Abysmal fundraising period for Phil Berger, Jr., leads to questions about his powerful father’s influence, ethics scandals

by RFNC Staff

2019 end of year campaign finance reports trickled in last week following the January 31 deadline and included a few surprises, not least of which was Judge Phil Berger, Jr.’s, extreme cash disadvantage compared to the rest of the field of Supreme Court candidates.

Berger, Jr., ended 2019 with only slightly more than $93K on hand while fellow Republican candidates Paul Newby and Tamara Barringer have more than $400K and $200K, respectively. The Democratic field is similarly situated to Barringer and Newby, putting Berger, Jr., at a financial disadvantage.  

Berger, Jr.’s father is NC Senate President Pro Tem. Phil Berger and the younger Berger has been known to lean on his powerful father’s name. Based on Berger, Jr.’s, campaign coffers, it seems that influence may have dried up.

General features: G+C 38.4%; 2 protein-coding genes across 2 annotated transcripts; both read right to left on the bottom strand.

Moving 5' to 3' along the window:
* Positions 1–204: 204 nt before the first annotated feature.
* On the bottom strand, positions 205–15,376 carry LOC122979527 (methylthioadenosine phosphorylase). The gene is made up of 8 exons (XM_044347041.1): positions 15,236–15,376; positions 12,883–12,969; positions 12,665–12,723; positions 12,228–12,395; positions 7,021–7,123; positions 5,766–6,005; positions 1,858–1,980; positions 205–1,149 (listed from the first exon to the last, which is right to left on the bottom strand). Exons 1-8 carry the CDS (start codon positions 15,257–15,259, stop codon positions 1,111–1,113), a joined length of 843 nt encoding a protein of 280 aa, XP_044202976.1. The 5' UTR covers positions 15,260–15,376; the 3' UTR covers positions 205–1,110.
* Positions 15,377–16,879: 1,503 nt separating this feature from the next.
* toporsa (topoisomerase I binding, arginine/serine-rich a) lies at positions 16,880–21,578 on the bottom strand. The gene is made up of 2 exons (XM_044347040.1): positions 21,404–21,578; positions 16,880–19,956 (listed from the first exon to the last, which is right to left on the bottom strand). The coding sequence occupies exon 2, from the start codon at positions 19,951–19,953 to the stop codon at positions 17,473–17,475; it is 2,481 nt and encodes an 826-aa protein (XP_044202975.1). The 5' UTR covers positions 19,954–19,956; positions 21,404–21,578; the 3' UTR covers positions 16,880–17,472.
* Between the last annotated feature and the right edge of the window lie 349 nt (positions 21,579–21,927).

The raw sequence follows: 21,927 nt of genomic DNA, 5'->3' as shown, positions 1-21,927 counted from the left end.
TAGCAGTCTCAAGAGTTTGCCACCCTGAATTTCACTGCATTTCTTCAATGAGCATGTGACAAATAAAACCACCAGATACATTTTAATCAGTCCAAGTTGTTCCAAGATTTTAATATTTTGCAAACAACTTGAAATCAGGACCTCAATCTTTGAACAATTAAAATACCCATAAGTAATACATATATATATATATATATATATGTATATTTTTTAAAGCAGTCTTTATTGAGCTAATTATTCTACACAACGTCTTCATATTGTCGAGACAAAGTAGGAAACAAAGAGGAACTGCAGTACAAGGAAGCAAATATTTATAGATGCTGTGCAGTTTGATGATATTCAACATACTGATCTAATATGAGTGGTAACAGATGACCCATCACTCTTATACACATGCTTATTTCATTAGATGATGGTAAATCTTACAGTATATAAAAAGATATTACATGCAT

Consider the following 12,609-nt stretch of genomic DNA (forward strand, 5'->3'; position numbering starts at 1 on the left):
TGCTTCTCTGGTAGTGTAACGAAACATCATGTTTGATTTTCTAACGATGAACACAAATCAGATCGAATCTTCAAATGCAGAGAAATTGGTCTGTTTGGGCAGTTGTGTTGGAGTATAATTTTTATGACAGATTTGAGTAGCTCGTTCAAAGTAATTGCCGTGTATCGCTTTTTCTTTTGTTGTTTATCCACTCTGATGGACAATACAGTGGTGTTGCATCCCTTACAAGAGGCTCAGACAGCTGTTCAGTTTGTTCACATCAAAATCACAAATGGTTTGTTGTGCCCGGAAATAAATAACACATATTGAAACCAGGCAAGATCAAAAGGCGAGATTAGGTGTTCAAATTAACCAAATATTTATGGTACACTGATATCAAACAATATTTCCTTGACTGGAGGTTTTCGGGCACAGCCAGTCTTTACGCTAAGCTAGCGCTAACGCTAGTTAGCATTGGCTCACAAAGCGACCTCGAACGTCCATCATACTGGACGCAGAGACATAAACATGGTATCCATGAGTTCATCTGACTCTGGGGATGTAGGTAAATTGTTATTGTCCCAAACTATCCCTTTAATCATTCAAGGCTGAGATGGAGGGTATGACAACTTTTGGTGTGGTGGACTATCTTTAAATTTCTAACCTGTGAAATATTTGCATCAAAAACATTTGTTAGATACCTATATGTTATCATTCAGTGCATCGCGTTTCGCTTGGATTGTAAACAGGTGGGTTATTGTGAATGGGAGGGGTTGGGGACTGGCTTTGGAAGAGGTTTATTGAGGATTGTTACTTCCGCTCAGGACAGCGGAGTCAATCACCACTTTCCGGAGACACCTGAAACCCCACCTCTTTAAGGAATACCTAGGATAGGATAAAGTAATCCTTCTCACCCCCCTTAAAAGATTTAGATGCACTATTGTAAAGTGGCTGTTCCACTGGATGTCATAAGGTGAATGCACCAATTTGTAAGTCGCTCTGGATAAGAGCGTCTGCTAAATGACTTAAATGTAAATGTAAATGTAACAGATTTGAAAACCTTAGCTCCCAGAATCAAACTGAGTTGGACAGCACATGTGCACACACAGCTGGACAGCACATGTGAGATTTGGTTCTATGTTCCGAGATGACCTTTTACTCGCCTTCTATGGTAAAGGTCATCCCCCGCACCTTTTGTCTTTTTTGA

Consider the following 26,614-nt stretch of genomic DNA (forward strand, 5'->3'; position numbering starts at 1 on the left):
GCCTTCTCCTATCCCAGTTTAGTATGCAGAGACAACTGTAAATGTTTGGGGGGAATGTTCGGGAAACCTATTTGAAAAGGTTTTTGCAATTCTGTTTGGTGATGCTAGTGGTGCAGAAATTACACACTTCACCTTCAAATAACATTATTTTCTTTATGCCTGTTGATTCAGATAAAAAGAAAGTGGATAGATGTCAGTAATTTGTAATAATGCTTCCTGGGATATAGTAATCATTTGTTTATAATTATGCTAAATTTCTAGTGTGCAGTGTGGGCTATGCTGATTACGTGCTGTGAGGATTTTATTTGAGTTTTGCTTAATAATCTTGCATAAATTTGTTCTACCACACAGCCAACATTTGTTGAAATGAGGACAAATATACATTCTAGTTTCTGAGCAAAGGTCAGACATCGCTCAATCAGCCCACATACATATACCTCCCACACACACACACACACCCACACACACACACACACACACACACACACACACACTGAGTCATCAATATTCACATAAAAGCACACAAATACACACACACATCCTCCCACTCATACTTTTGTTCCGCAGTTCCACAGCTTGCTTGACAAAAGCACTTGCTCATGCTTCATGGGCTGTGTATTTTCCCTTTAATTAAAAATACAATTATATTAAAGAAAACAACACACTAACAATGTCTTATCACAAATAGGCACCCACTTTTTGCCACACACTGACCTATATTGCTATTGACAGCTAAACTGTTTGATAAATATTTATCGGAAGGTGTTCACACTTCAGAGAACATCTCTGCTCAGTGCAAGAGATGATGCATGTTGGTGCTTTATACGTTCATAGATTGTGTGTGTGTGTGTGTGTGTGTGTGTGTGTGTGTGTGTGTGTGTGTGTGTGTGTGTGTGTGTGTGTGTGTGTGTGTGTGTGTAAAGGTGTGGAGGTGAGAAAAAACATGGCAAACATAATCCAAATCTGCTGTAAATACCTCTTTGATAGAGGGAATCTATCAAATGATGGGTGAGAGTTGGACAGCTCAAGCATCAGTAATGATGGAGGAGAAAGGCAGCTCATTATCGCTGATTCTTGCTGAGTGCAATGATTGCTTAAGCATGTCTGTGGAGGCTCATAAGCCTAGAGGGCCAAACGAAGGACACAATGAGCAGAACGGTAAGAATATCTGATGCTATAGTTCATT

Notably, both Bergers have been accused of campaign finance ethics violations since 2018. Most recently, Sen. Berger faced scrutiny for using campaign cash to buy a house in Raleigh. Sen. Berger represents Rockingham and Guilford counties and claims to make his permanent residence in Eden, NC.

Berger, Jr., faced a broad campaign finance complaint in 2018. Among the violations in the complaint:

  • His campaign failed to disclose who paid for food, drinks and other expenses at 2016 fundraisers.
  • Several listed donors said they did not contribute to the campaign.
  • Two donors listed as alpaca farmers actually owned a gambling business.

The alpaca farmer confusion was particularly significant because the contribution came amid efforts by local law enforcement to close the gambling parlors. While Berger, Jr., was DA of Rockingham county he was known for telling police to “hold off” on going after similar gambling parlors.

Have these ethics violations made donors wary of contributing to Berger, Jr., despite his father’s influence? Judging from the recent 2019 numbers, perhaps.